Frequently Asked Questions

What is your hourly rate?

Not all work is charged on an hourly basis. Most work is billed on a flat fee, depending on what the work is.  This way you can know exactly what the cost is and make a coordinating financial plan. When work is done on an hourly basis, different rates apply depending on who is working in the file. There is a different hourly rate for each attorney and the legal support staff.  Efforts are always made to conduct work in the most efficient manner, while preserving the quality of the work. Written fee agreements are always used, so you will know, up front, what your legal work will cost.

How do I set up an appointment?

Call our office and speak with the office administrator to set up an appointment. At this time, appointments cannot be set by email —  (515) 986-2810.

Can I get an appointment outside of your business hours?

Yes. Evening and weekend appointments can sometimes be arranged.

Do your attorneys travel for appointments?

Yes. Since we practice in the area of elder law, some of our clients are unable to come to our offices. If you need an attorney to visit you at your residence, please call our office to see whether or not that can be arranged.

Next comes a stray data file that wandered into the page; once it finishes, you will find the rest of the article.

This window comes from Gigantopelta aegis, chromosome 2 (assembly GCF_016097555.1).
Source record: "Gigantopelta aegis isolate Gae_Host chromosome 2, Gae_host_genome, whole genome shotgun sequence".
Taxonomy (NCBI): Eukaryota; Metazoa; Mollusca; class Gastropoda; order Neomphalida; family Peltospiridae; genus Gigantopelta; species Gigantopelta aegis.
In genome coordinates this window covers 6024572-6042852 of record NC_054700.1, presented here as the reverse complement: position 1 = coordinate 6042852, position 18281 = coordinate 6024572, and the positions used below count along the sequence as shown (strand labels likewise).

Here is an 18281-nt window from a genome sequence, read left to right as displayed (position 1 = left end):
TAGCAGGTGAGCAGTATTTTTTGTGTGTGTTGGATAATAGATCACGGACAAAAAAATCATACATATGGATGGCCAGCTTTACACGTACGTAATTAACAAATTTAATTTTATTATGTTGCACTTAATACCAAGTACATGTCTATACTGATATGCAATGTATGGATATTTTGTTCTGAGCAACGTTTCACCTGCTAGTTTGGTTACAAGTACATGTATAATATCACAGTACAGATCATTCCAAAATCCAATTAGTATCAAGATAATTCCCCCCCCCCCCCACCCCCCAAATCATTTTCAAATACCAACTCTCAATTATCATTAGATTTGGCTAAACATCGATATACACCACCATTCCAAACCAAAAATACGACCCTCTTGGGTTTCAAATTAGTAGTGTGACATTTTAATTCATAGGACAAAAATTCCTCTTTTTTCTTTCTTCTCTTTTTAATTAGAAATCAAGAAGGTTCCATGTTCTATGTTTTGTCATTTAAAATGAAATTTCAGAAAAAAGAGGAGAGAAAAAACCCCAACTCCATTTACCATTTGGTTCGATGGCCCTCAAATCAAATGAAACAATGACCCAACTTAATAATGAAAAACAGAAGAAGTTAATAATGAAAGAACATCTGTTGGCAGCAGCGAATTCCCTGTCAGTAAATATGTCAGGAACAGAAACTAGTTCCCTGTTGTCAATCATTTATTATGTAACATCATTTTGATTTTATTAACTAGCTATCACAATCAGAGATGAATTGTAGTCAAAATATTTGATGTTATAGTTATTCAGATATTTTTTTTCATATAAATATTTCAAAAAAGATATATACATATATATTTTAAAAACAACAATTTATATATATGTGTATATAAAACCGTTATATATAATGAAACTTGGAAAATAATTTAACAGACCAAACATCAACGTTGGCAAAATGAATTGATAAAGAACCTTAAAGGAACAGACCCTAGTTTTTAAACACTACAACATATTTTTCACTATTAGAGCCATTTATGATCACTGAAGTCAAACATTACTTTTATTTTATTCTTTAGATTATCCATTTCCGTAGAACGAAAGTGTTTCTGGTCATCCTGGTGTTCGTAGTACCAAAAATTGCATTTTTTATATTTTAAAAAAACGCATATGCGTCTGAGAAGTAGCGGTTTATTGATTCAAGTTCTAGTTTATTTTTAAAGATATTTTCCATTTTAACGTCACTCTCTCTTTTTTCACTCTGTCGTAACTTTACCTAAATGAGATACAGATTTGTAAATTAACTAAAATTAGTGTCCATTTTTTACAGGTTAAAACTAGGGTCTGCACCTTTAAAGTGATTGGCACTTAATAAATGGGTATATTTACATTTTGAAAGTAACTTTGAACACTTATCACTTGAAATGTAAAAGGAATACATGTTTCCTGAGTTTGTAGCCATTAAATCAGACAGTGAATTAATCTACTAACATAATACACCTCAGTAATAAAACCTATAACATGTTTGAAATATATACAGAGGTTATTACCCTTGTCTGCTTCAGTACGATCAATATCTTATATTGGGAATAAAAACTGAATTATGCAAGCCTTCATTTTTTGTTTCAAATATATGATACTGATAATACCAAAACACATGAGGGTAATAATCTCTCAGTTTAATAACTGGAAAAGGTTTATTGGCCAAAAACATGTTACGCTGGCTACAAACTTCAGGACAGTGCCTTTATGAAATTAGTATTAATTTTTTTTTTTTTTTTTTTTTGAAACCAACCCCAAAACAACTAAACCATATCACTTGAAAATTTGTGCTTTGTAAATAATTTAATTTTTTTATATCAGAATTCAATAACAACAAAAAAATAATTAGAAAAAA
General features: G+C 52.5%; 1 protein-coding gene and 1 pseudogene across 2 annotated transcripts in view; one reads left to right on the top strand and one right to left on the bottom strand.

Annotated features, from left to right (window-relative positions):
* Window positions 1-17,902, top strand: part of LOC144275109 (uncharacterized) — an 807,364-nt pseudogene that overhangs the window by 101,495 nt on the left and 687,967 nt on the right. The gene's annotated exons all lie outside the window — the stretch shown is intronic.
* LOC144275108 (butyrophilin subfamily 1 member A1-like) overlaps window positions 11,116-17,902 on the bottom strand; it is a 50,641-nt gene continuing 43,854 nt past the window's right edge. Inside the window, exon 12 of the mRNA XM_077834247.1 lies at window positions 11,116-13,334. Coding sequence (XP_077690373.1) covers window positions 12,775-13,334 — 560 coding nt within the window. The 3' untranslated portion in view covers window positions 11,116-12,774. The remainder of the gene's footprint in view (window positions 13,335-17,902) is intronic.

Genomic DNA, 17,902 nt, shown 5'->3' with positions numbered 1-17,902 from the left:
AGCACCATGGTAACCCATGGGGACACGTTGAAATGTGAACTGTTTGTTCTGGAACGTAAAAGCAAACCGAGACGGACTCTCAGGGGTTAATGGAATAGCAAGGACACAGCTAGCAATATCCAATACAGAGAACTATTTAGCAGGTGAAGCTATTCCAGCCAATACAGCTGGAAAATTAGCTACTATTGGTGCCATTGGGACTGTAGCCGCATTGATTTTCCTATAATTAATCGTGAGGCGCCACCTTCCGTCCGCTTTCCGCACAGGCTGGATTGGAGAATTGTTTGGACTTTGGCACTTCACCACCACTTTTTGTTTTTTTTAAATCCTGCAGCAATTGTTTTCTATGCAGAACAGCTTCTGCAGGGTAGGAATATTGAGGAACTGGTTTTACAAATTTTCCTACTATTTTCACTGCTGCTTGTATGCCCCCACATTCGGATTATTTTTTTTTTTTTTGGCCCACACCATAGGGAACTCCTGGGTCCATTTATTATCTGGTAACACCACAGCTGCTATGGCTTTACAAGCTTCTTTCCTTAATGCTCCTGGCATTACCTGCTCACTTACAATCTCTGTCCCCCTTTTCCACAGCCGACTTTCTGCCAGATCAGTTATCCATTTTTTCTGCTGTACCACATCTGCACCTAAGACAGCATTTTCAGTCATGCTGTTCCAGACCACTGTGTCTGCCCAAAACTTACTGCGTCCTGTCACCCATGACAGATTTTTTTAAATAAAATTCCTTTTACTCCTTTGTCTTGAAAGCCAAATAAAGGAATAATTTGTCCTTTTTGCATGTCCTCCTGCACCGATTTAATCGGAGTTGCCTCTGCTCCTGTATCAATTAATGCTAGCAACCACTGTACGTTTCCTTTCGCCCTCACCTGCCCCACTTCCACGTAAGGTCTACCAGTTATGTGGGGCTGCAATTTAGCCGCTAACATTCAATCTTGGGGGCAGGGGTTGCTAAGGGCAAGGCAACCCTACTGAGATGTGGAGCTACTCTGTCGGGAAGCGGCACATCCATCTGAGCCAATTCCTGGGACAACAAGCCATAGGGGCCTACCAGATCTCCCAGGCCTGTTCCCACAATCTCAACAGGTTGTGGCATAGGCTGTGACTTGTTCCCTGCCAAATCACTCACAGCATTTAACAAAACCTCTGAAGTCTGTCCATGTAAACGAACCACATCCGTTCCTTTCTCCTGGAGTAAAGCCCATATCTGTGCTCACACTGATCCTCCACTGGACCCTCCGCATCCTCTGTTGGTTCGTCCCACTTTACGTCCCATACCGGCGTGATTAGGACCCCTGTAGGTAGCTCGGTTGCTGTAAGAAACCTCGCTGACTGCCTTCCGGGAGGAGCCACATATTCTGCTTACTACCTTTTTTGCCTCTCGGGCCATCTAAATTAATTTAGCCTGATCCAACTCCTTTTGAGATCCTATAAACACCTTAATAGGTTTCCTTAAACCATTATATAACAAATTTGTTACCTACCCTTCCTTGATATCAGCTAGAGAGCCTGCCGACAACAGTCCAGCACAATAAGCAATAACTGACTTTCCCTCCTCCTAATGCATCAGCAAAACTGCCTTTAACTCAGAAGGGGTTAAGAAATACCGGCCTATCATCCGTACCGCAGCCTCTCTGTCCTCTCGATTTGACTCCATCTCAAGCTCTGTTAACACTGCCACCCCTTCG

What free services do you offer?

We are proud of our commitment to make legal services accessible to the average person. In furtherance of our mission, we will prepare a health care power of attorney and living will for any person who requests it, without charge or obligation. Additionally, in most cases, the initial consultation is without charge. There are several workshops scheduled throughout the year.  Please see the events calendar to find a next Health Care Power of Attorney workshop that fits your schedule.

Does your law firm participate in local speaking opportunities?

Yes. Both Cynthia Letsch and Zachary Engstrom have extensive experience speaking on a variety of topics.  Please call the community outreach coordinator to make arrangements.

Do I need a Last Will and Testament or a Trust?

It depends on your situation.  If you intend to leave your assets to real live adults (as opposed to a trust or charity) then we usually recommend avoiding probate. So, if you have a probate trigger (see the section on Probate) then you may want a revocable living trust, instead. If you have a young family and plan to leave everything to your spouse if s/he survives you, or else to a trust you have set up for your children, them maybe a Last Will and Testament is a proper planning tool.  We will not be able to know for sure until we know more about your situation.